Practical Ways To Care For Orphans In Your Own Neighborhood
When caring for the orphan seems limited to those “legitimized” by the government including international institutions, local programs, and those “approved to adopt” by various state and country entities, what is the unaffiliated Christian supposed to do?
In our article, 3 Reasons Why Christians Aren’t Caring For The Orphan, we talked about the problems hindering orphan care. The primary problem is that the Church is relegating its responsibility to others. Another problem is that individual Christians and families feel ill-equipped to care for orphans.
As we call the Church to recognize their duty to care for orphans, we also want to equip and encourage Christians striving to practice pure and undefiled religion.
Who are the fatherless?
As we mentioned last time, the fatherless include:
- the unwanted child in her mother’s womb
- children no longer under the protection of their fathers who are in the hands of human traffickers
- children of single mothers
- parentless children
Ways to care for orphans
Some obvious ways to care for the fatherless then would be:
- abolish abortion
- oppose and end human trafficking
- care for single mothers
We hope to discuss these in future articles and podcast episodes, but for now, let’s talk about parentless children and children without families. These children exist in every neighborhood in America and around the world. Many of them can be found in foster care systems.
First steps to care for the fatherless in your neighborhood
Before we tackle foster care, let’s talk about first steps. These could apply to your local community of believers, the Christian family, and single Christians too.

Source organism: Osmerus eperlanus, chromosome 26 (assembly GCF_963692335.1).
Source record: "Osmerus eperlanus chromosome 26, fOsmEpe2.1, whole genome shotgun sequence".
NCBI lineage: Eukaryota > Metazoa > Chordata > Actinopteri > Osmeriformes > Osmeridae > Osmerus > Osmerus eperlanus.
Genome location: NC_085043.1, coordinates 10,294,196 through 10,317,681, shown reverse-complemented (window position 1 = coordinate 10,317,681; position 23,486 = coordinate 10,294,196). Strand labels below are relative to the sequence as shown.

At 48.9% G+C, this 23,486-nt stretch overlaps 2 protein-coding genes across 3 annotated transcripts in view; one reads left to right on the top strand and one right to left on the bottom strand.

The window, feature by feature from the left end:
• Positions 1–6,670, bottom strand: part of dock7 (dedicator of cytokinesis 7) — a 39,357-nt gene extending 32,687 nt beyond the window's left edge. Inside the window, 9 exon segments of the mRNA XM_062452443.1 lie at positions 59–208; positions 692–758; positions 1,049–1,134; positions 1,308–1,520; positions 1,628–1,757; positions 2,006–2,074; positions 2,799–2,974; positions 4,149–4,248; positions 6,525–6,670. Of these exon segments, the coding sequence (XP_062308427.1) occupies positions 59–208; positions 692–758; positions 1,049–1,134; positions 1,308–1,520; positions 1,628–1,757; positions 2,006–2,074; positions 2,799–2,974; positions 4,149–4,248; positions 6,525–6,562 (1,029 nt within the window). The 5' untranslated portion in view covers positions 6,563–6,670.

1. Assess the need & who’s involved
First of all, you or your local body needs to assess the situation of orphans right in your own community. And then find out who is doing something about it. (We’ll talk more about how to do this later on and what to do if needs aren’t being met.)
Hopefully, you’ll find Christians among the ones meeting those needs. Make yourself available to get together with them. Ask them what they’re doing, how they’re doing it.
If you’re speaking with parents or caregivers who are taking the orphans into their homes for foster care or adoption, you may need to approach the conversation carefully. Learn the art of listening between the lines. Many of these Christians have met with discouragement and opposition (even from other Christians) and may not be willing to share their needs up front.
They’ve probably received comments like:
“That’s how much you make?! How do you feed all these kids?”
“Are you sure you should be taking in more?”
“Remember you have limitations. Just because there’s an orphan doesn’t mean you have to care for them.”
“You have so much on your plate. Why get yourself all worked up about another mother’s problem?”
“How old will you be when they’re in college?!”
Keep in mind the people making these comments aren’t in the business of caring for orphans themselves. Comments like “just because there’s an orphan doesn’t mean you have to care for them” aren’t helpful when a couple knows that to NOT take the child means that child will end up in an ungodly situation.